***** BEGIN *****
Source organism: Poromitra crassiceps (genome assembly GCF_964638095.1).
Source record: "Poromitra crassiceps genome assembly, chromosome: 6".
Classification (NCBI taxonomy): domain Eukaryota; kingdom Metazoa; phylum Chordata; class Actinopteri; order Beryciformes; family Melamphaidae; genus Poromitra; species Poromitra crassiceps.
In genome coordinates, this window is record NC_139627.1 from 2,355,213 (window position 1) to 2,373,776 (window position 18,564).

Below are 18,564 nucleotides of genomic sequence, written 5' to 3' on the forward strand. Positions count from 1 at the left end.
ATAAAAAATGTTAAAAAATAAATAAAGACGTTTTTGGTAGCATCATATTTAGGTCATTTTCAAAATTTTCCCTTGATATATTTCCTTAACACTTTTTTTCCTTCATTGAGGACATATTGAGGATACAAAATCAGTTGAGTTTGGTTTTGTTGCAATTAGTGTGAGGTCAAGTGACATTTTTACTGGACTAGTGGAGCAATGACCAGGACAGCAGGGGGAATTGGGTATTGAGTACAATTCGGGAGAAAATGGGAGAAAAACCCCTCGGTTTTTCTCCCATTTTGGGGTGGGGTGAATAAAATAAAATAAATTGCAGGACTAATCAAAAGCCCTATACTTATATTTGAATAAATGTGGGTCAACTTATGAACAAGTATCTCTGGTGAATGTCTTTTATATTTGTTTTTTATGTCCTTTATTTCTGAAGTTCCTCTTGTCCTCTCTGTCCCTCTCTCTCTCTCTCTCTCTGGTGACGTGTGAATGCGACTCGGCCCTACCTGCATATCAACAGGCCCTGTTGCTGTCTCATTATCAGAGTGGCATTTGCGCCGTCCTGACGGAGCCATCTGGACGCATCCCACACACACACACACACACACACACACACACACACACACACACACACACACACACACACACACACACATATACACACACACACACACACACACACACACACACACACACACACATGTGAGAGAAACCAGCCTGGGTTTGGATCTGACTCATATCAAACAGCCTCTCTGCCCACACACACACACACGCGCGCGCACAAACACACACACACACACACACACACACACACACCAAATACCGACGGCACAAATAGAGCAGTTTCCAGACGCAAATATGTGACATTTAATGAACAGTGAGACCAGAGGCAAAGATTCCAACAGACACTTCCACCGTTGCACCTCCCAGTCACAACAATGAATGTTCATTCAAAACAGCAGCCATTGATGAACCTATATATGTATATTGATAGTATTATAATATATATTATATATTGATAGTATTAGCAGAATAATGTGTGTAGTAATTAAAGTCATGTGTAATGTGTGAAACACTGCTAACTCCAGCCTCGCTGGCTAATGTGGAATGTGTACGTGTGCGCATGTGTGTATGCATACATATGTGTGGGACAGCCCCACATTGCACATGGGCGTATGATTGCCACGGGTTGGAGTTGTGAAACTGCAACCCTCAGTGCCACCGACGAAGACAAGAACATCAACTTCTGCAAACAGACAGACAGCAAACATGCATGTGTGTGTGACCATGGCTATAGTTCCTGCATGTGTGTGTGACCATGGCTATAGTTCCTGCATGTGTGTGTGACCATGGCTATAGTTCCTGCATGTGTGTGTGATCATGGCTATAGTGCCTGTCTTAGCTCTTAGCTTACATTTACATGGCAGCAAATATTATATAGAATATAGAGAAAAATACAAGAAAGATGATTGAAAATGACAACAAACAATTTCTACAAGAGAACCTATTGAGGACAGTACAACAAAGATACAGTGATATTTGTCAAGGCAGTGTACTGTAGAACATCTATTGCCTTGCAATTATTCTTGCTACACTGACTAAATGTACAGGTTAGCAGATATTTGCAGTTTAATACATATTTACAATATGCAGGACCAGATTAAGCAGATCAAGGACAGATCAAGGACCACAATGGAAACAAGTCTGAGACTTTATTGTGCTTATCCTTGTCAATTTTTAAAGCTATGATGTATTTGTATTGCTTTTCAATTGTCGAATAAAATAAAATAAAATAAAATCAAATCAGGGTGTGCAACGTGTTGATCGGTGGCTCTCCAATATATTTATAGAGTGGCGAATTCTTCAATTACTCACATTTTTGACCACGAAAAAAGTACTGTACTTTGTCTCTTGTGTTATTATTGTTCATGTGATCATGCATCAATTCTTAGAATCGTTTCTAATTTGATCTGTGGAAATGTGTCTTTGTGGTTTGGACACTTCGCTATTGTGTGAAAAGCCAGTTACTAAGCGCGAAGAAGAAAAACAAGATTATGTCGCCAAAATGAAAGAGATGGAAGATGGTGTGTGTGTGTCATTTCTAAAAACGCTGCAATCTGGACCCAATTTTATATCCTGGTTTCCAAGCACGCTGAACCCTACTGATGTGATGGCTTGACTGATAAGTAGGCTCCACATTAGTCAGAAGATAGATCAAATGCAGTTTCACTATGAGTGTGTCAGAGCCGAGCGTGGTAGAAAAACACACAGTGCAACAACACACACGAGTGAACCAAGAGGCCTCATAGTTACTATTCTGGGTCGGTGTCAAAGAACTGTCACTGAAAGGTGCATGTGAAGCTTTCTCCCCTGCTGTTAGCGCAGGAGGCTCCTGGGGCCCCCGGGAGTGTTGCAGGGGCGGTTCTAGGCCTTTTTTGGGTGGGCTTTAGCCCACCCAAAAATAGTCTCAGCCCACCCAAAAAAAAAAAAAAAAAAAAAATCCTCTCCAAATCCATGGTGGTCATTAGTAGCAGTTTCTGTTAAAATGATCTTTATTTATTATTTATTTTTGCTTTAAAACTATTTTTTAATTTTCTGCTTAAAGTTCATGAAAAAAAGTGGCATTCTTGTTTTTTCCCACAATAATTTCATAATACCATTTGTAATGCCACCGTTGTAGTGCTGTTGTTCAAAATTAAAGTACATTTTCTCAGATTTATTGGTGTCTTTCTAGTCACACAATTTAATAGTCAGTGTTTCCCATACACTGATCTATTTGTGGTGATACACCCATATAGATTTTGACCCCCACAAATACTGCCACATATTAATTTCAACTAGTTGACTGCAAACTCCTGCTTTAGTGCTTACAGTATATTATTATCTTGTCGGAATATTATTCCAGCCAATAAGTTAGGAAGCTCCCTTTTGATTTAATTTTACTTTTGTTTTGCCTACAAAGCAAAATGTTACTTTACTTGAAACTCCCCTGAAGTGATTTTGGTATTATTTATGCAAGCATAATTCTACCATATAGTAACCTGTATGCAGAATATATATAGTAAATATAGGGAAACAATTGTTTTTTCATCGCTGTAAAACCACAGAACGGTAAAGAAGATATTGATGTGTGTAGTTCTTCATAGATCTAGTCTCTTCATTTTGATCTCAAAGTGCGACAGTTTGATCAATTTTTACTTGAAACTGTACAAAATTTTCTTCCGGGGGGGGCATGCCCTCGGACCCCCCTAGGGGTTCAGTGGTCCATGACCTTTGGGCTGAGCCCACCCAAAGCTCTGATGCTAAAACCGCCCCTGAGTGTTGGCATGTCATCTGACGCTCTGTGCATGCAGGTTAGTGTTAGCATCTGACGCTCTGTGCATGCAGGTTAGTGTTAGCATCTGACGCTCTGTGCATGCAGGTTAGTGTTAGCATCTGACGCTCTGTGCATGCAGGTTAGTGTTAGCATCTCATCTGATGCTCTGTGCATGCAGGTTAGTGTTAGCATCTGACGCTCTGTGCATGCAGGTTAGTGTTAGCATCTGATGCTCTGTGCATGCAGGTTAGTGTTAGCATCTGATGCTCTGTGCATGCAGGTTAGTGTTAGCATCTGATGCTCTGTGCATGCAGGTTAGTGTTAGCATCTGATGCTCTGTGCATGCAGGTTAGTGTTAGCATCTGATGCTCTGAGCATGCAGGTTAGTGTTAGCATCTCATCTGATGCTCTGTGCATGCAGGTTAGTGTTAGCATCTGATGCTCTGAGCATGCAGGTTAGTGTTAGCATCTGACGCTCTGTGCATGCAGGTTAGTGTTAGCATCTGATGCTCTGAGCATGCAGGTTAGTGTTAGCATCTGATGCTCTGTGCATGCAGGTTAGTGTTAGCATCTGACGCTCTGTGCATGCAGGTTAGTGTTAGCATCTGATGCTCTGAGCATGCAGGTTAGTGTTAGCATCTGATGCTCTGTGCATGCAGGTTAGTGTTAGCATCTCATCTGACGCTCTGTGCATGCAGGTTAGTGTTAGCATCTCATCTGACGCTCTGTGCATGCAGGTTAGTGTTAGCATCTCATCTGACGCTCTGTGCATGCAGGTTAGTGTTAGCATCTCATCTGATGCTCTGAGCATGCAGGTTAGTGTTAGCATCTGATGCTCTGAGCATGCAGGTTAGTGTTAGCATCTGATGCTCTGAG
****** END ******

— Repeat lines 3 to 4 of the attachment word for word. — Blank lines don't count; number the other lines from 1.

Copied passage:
Classification (NCBI taxonomy): domain Eukaryota; kingdom Metazoa; phylum Chordata; class Actinopteri; order Beryciformes; family Melamphaidae; genus Poromitra; species Poromitra crassiceps.
In genome coordinates, this window is record NC_139627.1 from 2,355,213 (window position 1) to 2,373,776 (window position 18,564).